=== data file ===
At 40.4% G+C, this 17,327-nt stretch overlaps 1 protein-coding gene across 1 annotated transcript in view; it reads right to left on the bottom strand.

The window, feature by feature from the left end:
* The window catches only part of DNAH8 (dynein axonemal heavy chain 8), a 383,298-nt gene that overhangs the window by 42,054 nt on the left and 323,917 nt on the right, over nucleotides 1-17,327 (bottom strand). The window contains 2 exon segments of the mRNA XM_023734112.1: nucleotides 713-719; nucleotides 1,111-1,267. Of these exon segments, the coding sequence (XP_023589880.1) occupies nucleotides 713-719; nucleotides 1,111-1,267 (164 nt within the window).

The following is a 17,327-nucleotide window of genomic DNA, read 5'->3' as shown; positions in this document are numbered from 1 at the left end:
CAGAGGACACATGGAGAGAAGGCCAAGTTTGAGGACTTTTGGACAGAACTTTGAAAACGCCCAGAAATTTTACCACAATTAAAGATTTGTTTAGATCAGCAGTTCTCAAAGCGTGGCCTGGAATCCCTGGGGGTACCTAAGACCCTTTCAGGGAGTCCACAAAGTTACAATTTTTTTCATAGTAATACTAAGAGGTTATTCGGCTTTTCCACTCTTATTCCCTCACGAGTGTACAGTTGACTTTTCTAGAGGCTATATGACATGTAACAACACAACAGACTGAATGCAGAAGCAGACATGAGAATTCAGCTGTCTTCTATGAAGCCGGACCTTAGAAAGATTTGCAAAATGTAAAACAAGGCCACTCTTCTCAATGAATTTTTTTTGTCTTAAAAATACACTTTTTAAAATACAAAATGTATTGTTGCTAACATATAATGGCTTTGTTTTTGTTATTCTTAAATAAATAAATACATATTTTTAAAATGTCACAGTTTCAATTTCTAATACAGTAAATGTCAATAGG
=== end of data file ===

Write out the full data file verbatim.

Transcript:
At 40.4% G+C, this 17,327-nt stretch overlaps 1 protein-coding gene across 1 annotated transcript in view; it reads right to left on the bottom strand.

The window, feature by feature from the left end:
* The window catches only part of DNAH8 (dynein axonemal heavy chain 8), a 383,298-nt gene that overhangs the window by 42,054 nt on the left and 323,917 nt on the right, over nucleotides 1-17,327 (bottom strand). The window contains 2 exon segments of the mRNA XM_023734112.1: nucleotides 713-719; nucleotides 1,111-1,267. Of these exon segments, the coding sequence (XP_023589880.1) occupies nucleotides 713-719; nucleotides 1,111-1,267 (164 nt within the window).

The following is a 17,327-nucleotide window of genomic DNA, read 5'->3' as shown; positions in this document are numbered from 1 at the left end:
CAGAGGACACATGGAGAGAAGGCCAAGTTTGAGGACTTTTGGACAGAACTTTGAAAACGCCCAGAAATTTTACCACAATTAAAGATTTGTTTAGATCAGCAGTTCTCAAAGCGTGGCCTGGAATCCCTGGGGGTACCTAAGACCCTTTCAGGGAGTCCACAAAGTTACAATTTTTTTCATAGTAATACTAAGAGGTTATTCGGCTTTTCCACTCTTATTCCCTCACGAGTGTACAGTTGACTTTTCTAGAGGCTATATGACATGTAACAACACAACAGACTGAATGCAGAAGCAGACATGAGAATTCAGCTGTCTTCTATGAAGCCGGACCTTAGAAAGATTTGCAAAATGTAAAACAAGGCCACTCTTCTCAATGAATTTTTTTTGTCTTAAAAATACACTTTTTAAAATACAAAATGTATTGTTGCTAACATATAATGGCTTTGTTTTTGTTATTCTTAAATAAATAAATACATATTTTTAAAATGTCACAGTTTCAATTTCTAATACAGTAAATGTCAATAGG